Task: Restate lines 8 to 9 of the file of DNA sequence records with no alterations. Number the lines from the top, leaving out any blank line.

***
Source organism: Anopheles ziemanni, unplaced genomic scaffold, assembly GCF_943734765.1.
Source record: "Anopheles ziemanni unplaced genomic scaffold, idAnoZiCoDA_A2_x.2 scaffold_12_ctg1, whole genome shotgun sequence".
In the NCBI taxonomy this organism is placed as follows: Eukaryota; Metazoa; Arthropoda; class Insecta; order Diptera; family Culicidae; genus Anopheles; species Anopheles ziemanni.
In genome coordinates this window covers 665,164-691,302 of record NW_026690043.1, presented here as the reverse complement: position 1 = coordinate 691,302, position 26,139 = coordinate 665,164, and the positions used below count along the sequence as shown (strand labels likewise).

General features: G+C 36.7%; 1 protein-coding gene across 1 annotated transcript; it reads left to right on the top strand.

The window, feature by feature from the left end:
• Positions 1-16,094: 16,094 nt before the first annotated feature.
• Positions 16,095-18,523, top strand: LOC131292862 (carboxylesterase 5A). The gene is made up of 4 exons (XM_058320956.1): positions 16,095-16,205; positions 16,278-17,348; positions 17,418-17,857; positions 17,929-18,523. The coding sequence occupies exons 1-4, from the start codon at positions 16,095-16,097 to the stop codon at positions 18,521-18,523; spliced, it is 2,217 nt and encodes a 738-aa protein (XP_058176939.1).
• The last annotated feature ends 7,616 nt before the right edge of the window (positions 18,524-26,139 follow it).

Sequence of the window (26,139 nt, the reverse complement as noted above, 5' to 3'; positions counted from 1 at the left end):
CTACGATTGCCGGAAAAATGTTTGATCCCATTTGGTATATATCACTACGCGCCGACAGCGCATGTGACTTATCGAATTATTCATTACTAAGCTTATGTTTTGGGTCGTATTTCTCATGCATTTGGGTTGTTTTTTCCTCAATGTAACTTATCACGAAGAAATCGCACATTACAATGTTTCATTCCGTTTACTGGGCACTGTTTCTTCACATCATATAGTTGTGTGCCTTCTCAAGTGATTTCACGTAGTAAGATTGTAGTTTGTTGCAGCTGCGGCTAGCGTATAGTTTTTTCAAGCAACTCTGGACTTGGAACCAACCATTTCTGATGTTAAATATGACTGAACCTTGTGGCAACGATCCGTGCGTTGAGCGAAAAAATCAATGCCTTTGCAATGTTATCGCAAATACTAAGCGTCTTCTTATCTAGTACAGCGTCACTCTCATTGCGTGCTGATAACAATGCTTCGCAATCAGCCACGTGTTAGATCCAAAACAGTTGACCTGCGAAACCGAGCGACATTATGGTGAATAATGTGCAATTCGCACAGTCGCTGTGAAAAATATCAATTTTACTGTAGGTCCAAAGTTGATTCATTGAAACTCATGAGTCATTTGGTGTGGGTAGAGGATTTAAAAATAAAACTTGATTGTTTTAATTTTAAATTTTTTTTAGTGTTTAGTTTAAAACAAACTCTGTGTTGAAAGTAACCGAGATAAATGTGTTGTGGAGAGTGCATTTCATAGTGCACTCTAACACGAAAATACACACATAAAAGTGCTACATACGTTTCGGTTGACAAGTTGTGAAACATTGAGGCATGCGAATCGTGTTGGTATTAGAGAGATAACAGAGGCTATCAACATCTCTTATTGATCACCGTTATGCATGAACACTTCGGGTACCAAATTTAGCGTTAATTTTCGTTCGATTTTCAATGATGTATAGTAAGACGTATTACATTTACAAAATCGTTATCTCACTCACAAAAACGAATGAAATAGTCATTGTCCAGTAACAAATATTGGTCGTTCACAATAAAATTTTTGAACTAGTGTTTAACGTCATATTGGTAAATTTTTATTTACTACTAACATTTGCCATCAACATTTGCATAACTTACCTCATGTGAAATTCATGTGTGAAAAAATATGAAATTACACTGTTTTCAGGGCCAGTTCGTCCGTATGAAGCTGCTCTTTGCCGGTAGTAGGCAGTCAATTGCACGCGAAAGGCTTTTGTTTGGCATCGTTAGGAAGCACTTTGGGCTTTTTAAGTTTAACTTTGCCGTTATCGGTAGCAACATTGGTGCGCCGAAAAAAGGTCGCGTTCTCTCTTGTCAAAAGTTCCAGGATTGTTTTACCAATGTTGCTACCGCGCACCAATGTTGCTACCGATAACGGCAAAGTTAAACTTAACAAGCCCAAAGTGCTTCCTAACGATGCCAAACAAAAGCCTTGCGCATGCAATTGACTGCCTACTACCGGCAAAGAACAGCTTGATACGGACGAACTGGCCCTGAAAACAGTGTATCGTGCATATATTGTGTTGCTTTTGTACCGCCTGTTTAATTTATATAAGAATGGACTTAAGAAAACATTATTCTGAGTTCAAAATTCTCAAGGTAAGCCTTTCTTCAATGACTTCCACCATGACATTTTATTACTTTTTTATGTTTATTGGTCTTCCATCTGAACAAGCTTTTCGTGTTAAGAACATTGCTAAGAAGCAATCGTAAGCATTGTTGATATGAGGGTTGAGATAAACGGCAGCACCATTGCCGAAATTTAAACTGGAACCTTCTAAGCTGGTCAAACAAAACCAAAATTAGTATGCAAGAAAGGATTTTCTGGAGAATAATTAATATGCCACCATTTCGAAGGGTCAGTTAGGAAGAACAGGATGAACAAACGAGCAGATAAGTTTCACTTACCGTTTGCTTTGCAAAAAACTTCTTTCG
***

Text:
• Positions 16,095-18,523, top strand: LOC131292862 (carboxylesterase 5A). The gene is made up of 4 exons (XM_058320956.1): positions 16,095-16,205; positions 16,278-17,348; positions 17,418-17,857; positions 17,929-18,523. The coding sequence occupies exons 1-4, from the start codon at positions 16,095-16,097 to the stop codon at positions 18,521-18,523; spliced, it is 2,217 nt and encodes a 738-aa protein (XP_058176939.1).
• The last annotated feature ends 7,616 nt before the right edge of the window (positions 18,524-26,139 follow it).